This is not calling for America declaring war on Iran, though, I suppose, some would consider it such. But if red lines are necessary for limiting the spread of Iranian influence, what does it mean that President Obama has nominated Sen. Chuck Hagel to be Secretary of Defense?

Seth Mandel asks (and answers)Are Hagel and Obama “Soul Mates” on Defense Policy?
They would travel to Iraq together, where Hagel was dismissive and suspicious of the military’s top brass. Obama would take office and do the same. Hagel would speak out against tough Iran sanctions, and Obama would work against them from the White House, opposing several iterations of them and finally watering them down when he couldn’t prevent sanctions from passing Congress. Hagel would loudly criticize even the contemplation of military action against Iran, and Obama would have his secretary of defense deliver a similar message to Israel. It is this pattern that has led Hagel’s critics to express concern about his nomination to be secretary of defense. Many worry Obama shares Hagel’s views; Obama’s defenders assure us he does not. The Washington Post’s Bob Woodward says the critics are right, and relays a conversation Obama and Hagel had at the beginning of Obama’s first term:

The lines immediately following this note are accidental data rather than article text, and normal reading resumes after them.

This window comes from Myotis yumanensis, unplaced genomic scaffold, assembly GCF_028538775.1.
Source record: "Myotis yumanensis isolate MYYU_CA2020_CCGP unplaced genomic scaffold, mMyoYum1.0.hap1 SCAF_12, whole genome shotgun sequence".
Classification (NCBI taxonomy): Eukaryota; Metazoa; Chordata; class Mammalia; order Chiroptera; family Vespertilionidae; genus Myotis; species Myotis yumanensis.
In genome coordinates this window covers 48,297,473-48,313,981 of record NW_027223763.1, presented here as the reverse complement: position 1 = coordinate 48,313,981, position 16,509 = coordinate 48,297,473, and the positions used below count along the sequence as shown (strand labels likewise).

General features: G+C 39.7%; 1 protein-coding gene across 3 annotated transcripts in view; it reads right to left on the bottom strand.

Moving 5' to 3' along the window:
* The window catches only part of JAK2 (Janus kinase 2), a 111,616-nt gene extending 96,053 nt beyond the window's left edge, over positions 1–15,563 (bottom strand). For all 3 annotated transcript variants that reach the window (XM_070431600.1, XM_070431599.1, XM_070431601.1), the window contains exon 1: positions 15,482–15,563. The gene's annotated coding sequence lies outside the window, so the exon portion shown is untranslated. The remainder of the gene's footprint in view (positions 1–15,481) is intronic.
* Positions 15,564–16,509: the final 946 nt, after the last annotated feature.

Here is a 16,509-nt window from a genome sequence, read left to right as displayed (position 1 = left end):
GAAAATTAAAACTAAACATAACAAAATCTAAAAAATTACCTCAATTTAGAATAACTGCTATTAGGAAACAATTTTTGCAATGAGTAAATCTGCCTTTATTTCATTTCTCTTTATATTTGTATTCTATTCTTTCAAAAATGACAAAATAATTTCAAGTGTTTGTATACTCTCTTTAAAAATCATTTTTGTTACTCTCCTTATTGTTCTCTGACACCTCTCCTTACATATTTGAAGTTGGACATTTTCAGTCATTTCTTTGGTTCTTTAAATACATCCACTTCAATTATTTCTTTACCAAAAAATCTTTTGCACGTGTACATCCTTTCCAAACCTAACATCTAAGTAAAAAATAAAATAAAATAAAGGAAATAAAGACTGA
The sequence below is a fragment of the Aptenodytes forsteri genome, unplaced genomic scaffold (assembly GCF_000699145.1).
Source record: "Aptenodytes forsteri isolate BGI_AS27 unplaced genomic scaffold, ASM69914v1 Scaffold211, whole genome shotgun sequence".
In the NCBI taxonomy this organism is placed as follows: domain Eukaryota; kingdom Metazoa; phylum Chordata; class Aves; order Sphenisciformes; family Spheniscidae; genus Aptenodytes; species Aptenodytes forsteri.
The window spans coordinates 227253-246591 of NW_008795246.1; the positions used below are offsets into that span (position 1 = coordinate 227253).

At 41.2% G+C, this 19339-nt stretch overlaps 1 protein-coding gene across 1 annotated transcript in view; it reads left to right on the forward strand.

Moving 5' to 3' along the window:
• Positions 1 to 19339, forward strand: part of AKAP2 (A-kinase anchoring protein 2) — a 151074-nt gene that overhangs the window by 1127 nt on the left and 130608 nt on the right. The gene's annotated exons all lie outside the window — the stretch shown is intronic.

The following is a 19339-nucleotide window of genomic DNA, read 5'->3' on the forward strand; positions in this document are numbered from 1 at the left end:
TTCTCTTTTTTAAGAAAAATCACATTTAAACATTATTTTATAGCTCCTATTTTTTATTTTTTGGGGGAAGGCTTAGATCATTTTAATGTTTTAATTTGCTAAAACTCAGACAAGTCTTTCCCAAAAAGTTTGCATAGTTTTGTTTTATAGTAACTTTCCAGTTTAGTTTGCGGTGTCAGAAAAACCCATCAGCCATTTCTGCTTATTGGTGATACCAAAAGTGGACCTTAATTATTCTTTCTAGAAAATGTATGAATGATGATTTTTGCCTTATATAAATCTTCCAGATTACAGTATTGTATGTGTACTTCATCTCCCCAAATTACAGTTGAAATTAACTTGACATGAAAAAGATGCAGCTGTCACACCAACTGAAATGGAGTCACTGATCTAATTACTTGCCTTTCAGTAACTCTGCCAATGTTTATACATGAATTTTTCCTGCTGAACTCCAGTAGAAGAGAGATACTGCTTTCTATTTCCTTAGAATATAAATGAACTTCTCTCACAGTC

Mandel quotes a recent op-ed by Bob Woodward answering the question in the affirmative.

The AP reports:
Iran's elite Quds Force and Hezbollah militants are learning from a series of botched terror attacks over the past two years and pose a growing threat to the U.S. and other Western targets as well as Israel, a prominent counterterrorism expert says. Operating both independently and together, the militant groups are escalating their activities around the world, fueling worries in the U.S. that they increasingly have the ability and the willingness to attack the U.S., according to a report by Matthew Levitt of the Washington Institute for Near East Studies. His report points to two attacks last year -- one successful and one foiled by U.S. authorities -- as indications that the militants are adapting and are determined to take revenge on the West for efforts to disrupt Tehran's nuclear program and other perceived offenses. The report's conclusions expand on comments late last year from U.S. terrorism officials who told Congress that the Quds Force and Hezbollah, which often coordinate efforts, have become "a significant source of concern" for the U.S. The Quds Force is an elite wing of Iran's powerful Revolutionary Guard, the defenders of Iran's ruling clerics and their hold on power.
At a time where it appears that Iran will be more aggressive, President Obama has nominated someone who will be hesitant to fight back or establish red lines.